He said the reason for his optimism is the feedback he has received from the voters.

“I’ve gone door to door and I haven’t heard a single negative comment,” Grogan said. “I feel like the citizens will do the right thing and return me to office. They have heard all this stuff before, and they know I’ve tried to do the right thing and stay above the fray. I believe they are going to vote me back in office.”

 

 

Fetch Your News is a hyper local news outlet that covers Dawson, Lumpkin, White, Fannin, Gilmer, Pickens, Union, Towns and Murray counties as well as Cherokee County in N.C. If you would like to follow up-to-date local events in any of those counties, please visit us at FetchYourNews.com

 

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Judge Dismisses Mayor James Grogan’s Appeal

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Mayor James Grogan

DAWSONVILLE, Ga. – Judge C. Andrew Fuller today (Monday, Oct. 9) dismissed James Grogan’s appeal to remain as mayor of Dawsonville.

Fuller, the Chief Judge for the Northeast Judicial District, ruled the appeal was improperly filed.

When reached for comment Grogan was recovering from eye surgery and said he had not heard of the judge’s decision yet.

Grogan’s attorney Steven Leibel was not available for comment.

Fetch Your News will have more details as they become available.

 

Fetch Your News is a hyper local news outlet that covers Dawson, Lumpkin, White, Fannin, Gilmer, Pickens, Union, Towns and Murray counties as well as Cherokee County in N.C. If you would like to follow up-to-date local events in any of those counties, please visit us at FetchYourNews.com

 

 

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Judge Fuller Could Rule This Week on City’s Motion to Dismiss Mayor James Grogan’s Appeal

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City Attorney Dana Miles

DAWSONVILLE, Ga. – Enotah Judicial Circuit Superior Court Judge C. Andrew Fuller could rule as early as this week on a  motion to dismiss an appeal by Mayor James Grogan of his impeachment by the Dawsonville City Council.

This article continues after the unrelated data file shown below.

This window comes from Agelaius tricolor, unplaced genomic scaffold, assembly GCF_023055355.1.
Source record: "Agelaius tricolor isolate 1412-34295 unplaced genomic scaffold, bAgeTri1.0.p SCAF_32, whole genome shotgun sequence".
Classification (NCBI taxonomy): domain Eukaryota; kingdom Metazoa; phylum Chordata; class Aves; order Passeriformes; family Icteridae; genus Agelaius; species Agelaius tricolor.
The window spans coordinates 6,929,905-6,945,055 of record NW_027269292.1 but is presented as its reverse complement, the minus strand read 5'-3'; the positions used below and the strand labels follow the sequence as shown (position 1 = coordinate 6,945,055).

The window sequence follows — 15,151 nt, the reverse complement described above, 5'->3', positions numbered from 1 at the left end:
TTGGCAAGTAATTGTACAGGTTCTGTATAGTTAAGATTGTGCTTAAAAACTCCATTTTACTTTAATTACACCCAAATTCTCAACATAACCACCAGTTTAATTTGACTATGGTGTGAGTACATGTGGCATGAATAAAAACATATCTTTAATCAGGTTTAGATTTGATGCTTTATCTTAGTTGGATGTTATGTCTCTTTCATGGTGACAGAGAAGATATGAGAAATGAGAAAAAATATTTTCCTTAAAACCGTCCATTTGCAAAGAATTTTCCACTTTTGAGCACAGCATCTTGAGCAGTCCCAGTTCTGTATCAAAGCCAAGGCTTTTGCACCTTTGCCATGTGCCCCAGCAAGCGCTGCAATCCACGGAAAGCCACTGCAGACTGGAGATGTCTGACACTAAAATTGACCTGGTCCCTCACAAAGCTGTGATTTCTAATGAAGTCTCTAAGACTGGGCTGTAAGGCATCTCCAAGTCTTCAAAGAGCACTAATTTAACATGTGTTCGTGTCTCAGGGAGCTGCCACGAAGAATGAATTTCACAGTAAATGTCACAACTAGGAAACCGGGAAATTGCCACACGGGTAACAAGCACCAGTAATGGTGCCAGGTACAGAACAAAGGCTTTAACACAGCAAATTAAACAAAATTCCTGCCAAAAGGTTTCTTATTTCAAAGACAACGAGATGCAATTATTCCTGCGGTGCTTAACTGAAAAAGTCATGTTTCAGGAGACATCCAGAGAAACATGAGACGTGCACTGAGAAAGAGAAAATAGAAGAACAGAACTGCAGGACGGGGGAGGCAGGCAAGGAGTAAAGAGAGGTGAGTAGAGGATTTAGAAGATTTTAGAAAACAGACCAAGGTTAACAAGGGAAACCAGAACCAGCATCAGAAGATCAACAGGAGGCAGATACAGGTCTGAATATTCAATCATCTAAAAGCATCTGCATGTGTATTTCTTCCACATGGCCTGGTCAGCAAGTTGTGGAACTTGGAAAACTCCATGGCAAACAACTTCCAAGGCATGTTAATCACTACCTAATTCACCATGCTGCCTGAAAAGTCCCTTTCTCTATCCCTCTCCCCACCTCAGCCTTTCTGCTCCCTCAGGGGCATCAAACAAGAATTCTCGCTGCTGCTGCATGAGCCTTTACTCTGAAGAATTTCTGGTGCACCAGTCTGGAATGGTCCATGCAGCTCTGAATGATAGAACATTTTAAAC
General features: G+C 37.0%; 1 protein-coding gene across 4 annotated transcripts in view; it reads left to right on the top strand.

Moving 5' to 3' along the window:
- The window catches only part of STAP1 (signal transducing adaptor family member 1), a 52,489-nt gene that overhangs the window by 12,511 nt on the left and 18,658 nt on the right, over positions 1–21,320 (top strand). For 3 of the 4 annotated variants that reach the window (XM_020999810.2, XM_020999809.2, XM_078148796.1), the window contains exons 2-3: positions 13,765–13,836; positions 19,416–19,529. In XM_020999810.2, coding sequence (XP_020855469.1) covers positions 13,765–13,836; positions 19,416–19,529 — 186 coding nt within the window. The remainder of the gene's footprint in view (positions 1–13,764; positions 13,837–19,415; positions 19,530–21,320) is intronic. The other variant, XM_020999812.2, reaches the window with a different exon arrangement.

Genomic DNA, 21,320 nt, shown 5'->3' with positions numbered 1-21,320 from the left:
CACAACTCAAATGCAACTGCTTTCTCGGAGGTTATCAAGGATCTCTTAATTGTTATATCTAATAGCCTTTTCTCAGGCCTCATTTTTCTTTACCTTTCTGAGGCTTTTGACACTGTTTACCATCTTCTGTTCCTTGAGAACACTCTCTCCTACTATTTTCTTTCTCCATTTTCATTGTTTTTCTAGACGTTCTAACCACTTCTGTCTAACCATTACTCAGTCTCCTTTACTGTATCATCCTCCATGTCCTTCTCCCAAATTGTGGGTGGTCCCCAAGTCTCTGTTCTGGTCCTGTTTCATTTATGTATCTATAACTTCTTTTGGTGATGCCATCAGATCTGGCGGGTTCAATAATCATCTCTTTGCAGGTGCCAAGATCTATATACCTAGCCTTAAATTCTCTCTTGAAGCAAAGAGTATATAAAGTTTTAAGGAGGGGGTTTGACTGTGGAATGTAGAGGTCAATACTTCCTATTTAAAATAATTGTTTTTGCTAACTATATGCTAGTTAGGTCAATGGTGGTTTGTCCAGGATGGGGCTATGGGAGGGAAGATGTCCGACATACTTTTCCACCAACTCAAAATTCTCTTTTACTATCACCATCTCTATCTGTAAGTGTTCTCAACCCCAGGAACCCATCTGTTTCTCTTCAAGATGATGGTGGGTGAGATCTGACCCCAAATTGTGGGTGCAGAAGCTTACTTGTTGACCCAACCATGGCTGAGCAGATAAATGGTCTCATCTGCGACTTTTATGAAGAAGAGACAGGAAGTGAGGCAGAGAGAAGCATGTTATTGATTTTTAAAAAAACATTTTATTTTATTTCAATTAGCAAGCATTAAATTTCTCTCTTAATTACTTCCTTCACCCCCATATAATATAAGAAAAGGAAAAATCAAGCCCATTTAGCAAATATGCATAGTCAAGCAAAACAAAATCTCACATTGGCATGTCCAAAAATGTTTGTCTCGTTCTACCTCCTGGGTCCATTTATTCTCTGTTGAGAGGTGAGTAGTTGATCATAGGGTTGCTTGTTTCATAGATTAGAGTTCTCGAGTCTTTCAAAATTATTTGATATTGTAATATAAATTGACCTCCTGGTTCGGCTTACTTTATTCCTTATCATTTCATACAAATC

City council has accused Grogan of violations of the city charter and, on May 15 by a vote of 3-1 with Councilman Mike Sosebee opposed, removed him from office.

Steven Leibel

Grogan and his attorney Steven Leibel immediately filed an appeal de novo in Superior Court and the mayor was reinstated while the appeal process played out.

City Attorney Dana Miles then filed a motion to dismiss, arguing that the appeal for a new trial de novo is not the correct method and that the only method for review is by certiorari.

Leibel countered that Miles is wrong and that the legislature gave his client the right to determine if he wants to go by cert or de novo.

If the appeal is not dismissed, Miles wants Grogan removed from office and his salary of approximately $3,600 per month and benefits returned to the city.

Fetch Your News has reported the decision to impeach the mayor has already cost taxpayers approximately $73,000.

Grogan is accused of lowering rezoning fees for applicants without prior approval of city council, allowing a business to pay a lower rate for water/sewer service without prior approval of city council and approval of payments to non-profit groups, something that has been a common practice of the city for many years.

Grogan has maintained his innocence and said he has done nothing wrong.